Cybercrime cases rose by 21.84 percent in the first quarter of 2024, according to the police Anti-Cybercrime Group (ACG).

From January to March, the ACG recorded 4,469 cybercrimes compared to 3,668 cases during the same period in 2023.

The top three crimes that contributed to the spike were online selling scams at 990 cases, debit and credit card fraud at 309 and investment scams at 319, ACG director Maj. Gen. Sidney Hernia said in a statement.

Increased online activity, sophisticated cybercrime tactics and the public's lack of awareness could be the causes for the rise in cybercrimes, he added.

The increasing reliance on online platforms for shopping, financial transactions and investment opportunities has created a larger pool of potential targets for cybercriminals, Hernia noted.

'As cybercriminals continuously refine their tactics, there is a pressing need for individuals to educate themselves about cybercrimes,' he said.

To avoid becoming a cybercrime victim, Hernia urged the public to monitor news reports on cybercrimes and be familiar with red flags in online transactions.

Meanwhile, Quezon City police arrested on April 4 a man who threatened to publicize an intimate video he secretly recorded.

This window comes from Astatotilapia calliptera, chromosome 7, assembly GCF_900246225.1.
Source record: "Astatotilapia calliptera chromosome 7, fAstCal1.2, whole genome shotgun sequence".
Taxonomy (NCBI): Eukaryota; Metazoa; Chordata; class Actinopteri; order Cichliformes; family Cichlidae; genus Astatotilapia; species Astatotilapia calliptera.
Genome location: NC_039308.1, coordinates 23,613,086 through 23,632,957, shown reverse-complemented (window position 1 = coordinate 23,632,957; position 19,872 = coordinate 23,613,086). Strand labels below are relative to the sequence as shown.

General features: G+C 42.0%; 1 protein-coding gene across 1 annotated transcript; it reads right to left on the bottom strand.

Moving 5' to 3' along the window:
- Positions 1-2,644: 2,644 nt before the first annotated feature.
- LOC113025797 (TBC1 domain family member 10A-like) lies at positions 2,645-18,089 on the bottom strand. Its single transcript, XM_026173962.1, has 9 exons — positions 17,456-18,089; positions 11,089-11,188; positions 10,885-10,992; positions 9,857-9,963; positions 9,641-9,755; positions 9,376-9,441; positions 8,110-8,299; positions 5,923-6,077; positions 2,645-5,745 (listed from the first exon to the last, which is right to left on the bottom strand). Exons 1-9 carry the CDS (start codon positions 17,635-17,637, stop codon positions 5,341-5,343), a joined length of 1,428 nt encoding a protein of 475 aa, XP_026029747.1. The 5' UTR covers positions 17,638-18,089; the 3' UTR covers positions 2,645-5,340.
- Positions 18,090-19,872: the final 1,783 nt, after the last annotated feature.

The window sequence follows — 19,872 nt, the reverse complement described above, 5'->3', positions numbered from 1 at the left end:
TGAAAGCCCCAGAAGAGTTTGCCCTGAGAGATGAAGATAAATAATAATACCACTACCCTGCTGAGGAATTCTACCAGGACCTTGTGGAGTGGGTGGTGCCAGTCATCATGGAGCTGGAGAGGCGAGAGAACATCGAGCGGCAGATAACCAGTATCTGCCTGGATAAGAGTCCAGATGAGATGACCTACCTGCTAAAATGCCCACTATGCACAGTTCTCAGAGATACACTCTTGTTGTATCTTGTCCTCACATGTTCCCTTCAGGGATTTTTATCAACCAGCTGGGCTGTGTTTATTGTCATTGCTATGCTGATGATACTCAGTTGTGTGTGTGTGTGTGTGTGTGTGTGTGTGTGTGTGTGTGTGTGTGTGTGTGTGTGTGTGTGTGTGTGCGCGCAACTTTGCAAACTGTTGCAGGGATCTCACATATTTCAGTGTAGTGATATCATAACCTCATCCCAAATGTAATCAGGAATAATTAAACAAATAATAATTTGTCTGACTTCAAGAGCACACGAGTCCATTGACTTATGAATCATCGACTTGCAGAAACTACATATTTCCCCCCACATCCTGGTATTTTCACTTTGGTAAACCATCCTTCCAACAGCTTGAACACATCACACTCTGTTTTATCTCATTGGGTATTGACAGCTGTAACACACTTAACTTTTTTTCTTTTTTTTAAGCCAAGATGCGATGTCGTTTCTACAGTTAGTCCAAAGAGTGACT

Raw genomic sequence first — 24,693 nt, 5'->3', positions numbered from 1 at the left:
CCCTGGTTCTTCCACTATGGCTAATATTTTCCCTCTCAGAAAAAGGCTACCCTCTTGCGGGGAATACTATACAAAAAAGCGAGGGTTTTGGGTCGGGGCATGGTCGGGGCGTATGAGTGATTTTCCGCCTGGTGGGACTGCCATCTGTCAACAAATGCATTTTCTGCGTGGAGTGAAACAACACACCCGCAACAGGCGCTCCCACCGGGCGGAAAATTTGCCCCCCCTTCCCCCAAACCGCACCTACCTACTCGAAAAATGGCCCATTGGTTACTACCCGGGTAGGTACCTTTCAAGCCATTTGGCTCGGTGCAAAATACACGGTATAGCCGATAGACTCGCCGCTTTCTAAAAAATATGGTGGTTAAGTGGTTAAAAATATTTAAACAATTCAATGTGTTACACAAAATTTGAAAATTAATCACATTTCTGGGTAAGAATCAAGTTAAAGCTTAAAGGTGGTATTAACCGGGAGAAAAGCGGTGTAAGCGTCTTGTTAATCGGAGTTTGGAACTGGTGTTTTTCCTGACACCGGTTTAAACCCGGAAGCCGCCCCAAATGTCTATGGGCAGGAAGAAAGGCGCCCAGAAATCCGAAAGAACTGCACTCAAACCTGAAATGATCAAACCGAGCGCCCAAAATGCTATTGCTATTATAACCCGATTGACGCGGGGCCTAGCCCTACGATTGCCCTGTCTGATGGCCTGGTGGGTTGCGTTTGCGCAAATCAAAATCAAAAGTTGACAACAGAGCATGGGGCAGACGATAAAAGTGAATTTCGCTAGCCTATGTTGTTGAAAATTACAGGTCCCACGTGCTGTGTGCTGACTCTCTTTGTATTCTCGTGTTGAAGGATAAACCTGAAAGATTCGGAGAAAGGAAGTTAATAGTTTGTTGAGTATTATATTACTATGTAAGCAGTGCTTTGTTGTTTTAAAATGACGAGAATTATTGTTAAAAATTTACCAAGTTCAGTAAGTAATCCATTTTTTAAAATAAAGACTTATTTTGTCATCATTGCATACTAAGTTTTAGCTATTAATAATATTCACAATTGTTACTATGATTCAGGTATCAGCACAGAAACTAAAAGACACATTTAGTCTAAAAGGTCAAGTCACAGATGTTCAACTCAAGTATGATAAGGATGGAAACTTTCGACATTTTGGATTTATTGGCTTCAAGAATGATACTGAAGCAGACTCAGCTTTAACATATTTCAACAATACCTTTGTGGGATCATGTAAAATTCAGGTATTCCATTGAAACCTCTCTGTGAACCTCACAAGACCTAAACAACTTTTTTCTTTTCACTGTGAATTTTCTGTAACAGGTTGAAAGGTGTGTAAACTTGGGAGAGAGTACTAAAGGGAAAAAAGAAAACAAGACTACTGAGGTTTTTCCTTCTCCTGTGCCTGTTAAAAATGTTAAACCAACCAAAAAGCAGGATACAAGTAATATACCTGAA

The suspect, alias Jes, demanded P10,000 from the victim he met on dating app Tinder. He received P6,000 and demanded more.

He is facing criminal charges of robbery with intimidation of a person and violation of the Safe Spaces Act, in relation to the Cybercrime Prevention Law.

BOC apps hacked

The Bureau of Customs' external cloud-based online applications have been hacked.

In a Facebook post, the BOC alerted the public that its data system had been breached on April 17 using 'compromised user login credentials.'

The agency is now coordinating with the Department of Information and Communications Technology (DICT) and the Cybercrime Investigation and Coordinating Center.

'Currently, we are still determining the total number of data subjects involved,' the BOC said.

Based on its initial investigation, the agency believes that information involving names, email addresses, company names, contact details and tax identification numbers might have been compromised.

'Upon discovering the incident, we immediately initiated security protocols to contain and address the situation by locking all compromised accounts and servers,' the BOC said.

The agency's information technology team has been working to enhance security measures and prevent future breaches.

Those transacting with the BOC are advised to change the password of their login credentials and report any suspicious activity in their account.

The DICT yesterday said it isolated the data breach on BOC systems and its containment is ongoing, as it affected the agency's help desk ticketing system and data reporting and analytics.

Hackers did not gain access to the agency's electronic-to-mobile system, which 'covers the whole breadth of the Customs processing system,' DICT Undersecretary for cybersecurity, connectivity and upskilling Jeffrey Ian Dy told The STAR.

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